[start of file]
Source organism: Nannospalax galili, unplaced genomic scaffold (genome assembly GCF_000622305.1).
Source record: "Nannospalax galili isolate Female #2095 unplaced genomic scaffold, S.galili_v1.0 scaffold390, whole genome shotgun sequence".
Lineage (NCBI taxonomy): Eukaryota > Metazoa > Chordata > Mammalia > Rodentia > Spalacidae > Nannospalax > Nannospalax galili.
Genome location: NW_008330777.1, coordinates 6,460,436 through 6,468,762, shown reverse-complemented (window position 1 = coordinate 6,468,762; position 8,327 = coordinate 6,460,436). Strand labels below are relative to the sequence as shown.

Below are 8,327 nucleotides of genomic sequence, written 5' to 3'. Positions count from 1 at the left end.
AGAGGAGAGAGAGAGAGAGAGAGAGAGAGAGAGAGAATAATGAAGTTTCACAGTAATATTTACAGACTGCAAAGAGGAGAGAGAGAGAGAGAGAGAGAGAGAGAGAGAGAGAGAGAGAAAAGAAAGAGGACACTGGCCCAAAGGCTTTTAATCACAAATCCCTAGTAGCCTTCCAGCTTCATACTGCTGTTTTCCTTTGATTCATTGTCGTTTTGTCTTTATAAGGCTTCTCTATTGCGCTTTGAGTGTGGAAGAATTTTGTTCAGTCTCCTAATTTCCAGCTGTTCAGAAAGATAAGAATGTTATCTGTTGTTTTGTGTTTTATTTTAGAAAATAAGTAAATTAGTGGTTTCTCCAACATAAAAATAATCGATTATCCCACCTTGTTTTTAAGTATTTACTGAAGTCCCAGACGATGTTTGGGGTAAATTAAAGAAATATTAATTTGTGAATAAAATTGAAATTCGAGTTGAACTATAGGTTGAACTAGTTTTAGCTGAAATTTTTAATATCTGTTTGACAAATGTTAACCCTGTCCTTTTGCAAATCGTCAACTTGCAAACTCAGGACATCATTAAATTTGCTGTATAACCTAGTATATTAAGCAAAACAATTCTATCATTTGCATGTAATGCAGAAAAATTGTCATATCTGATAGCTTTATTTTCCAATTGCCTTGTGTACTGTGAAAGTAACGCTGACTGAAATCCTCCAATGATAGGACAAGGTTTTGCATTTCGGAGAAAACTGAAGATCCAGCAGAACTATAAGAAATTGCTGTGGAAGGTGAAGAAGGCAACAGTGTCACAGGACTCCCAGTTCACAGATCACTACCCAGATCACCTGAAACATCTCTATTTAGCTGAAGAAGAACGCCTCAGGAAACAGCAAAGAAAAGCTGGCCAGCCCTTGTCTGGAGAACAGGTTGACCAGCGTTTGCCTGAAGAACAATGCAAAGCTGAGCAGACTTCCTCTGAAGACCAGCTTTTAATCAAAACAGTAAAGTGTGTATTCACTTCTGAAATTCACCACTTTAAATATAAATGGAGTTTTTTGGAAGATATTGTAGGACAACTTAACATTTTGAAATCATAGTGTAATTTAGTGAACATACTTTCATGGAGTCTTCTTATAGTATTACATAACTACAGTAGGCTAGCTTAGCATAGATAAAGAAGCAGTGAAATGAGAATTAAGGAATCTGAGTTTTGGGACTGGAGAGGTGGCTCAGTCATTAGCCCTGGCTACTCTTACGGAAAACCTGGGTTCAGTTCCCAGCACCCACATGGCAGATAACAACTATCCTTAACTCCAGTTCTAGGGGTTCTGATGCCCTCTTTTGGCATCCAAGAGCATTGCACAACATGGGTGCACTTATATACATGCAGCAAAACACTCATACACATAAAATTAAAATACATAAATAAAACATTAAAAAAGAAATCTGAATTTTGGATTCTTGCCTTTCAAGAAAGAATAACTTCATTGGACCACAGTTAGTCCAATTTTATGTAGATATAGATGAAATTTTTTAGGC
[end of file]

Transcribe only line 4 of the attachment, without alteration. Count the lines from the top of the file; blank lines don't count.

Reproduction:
Genome location: NW_008330777.1, coordinates 6,460,436 through 6,468,762, shown reverse-complemented (window position 1 = coordinate 6,468,762; position 8,327 = coordinate 6,460,436). Strand labels below are relative to the sequence as shown.